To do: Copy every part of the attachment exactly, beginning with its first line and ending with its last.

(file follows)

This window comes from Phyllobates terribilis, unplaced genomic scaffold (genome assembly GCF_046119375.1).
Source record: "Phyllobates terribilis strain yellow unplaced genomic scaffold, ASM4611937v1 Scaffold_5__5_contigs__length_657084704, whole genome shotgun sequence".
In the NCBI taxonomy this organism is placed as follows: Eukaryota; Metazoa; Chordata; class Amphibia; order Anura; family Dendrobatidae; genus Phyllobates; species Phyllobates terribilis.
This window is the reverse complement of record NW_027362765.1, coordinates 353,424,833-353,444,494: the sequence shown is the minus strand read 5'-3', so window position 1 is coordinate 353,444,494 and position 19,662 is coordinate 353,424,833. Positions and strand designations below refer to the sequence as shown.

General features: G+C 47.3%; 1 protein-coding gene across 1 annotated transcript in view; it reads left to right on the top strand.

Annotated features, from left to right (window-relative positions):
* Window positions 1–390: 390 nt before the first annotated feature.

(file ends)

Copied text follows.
This window comes from Phyllobates terribilis, unplaced genomic scaffold (genome assembly GCF_046119375.1).
Source record: "Phyllobates terribilis strain yellow unplaced genomic scaffold, ASM4611937v1 Scaffold_5__5_contigs__length_657084704, whole genome shotgun sequence".
In the NCBI taxonomy this organism is placed as follows: Eukaryota; Metazoa; Chordata; class Amphibia; order Anura; family Dendrobatidae; genus Phyllobates; species Phyllobates terribilis.
This window is the reverse complement of record NW_027362765.1, coordinates 353,424,833-353,444,494: the sequence shown is the minus strand read 5'-3', so window position 1 is coordinate 353,444,494 and position 19,662 is coordinate 353,424,833. Positions and strand designations below refer to the sequence as shown.

General features: G+C 47.3%; 1 protein-coding gene across 1 annotated transcript in view; it reads left to right on the top strand.

Annotated features, from left to right (window-relative positions):
* Window positions 1–390: 390 nt before the first annotated feature.